U. W. Medicine

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Research (minus shelf life)
is made clinically useful

Waddell and Dr. Ciechanowski“Bench to bedside” describes the transformation of research into clinical practice. The phrase’s brevity, however, belies the sluggish pace of that metamorphosis – 17 years, on average, according to the Institute of Medicine.

Distressed to see fruits of promising studies left on the tree, UW Medicine research psychiatrist and self-described entrepreneur Paul Ciechanowski resolved to create a mechanism that would convert research results into actionable instruction for patient care.

The result: Training Xchange, a 3-year-old program that boldly promises to clinical-seminar attendees: “Come to our training on Thursday-Friday and on Monday you’ll be doing something different with your patients.”

The program has developed workshops and presented them to the national Epilepsy Foundation and the Riverside County (Calif.) Department of Mental Health, among others. In the works is a course to teach a novel surgical technique devised by Dr. Ben Starnes, a UW Medicine vascular specialist.

“If there’s some knowledge or skill to be learned, we have the vehicle to create the best adult learning materials and the marketing machine to get it to the appropriate end users,” Ciechanowski said.

Funnel sketchThe training program showed its hustle with CALM, a primary-care approach to treat anxiety disorders. UCLA and UW jointly developed the therapy based on evidence published in 2010. Just 14 months later, Training Xchange delivered a CALM workshop and implementation model to the Mayo Clinic.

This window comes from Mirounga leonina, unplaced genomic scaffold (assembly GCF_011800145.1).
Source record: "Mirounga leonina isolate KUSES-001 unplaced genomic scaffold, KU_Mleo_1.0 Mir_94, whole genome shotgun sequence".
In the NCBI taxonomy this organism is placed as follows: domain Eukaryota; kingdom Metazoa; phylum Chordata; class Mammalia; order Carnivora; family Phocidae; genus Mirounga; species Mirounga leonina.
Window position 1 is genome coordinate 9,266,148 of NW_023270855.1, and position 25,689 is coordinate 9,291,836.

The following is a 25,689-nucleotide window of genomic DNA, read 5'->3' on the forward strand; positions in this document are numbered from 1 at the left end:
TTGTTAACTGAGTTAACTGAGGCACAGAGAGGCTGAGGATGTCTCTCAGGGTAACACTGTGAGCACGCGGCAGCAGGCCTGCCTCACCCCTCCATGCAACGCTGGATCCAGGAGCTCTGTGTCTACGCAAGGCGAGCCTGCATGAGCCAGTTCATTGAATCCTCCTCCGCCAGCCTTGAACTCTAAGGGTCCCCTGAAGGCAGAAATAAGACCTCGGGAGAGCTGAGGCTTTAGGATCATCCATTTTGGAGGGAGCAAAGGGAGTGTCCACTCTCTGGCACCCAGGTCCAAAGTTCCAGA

Training Xchange is partly a byproduct of frustration Ciechanowski experienced during a decade of writing clinical research grants and conducting randomized trials. In that time he witnessed perhaps the main downside to academia’s publishing mandate.

“You are so busy that you have no bandwidth to get traction on results. You’re midstream in one grant and hustling to write the next two, especially in the current funding environment,” he said.

If only a service existed to turn research into trainings, with scalable delivery to accommodate potential audiences. Brainstorming in early 2009 with colleague Allison Waddell, he scrawled a business model on scrap paper. It depicted a funnel, with 1-2 hour programs at top, 1-2 day programs midway down and, at spout level, “full engagement” – onsite seminars at an organization’s facility, buttressed by conference calls.

Dr. SnowdenThe drawing, a model now realized, is displayed in Training Xchange’s office, where Waddell is program manager. The program found a home in UW’s Center for Commercialization, a development engine that helps researchers monetize innovations and protect intellectual property and product integrity.

Ciechanowski described the seminars his team produces as “clinic-ready.”

“We’re not in the business of data dump. It’s not, ‘Come to our presentation for a day and you’ll get so much valuable info.’ That’s the old paradigm. The new paradigm is, ‘We’re not going to give you only information but also skills.’ In fact, we are so focused on skills development that we want you to read the materials before you come to the training,” he said.

Valerie Curtis oversees training for Didi Hirsch Mental Health Services, a nonprofit that counsels more than 70,000 people a year across greater Los Angeles. She coordinated a two-day seminar by Training Xchange to introduce 40 caregivers to PEARLS, a depression-reduction intervention developed at the UW.

“We communicated our clinical needs and the trainers did a great job in familiarizing our staff with PEARLS. [Participants] enjoyed the training a great deal and became very excited to use the model,” she said.

To learn more about Training Xchange, call 206.685.9541.

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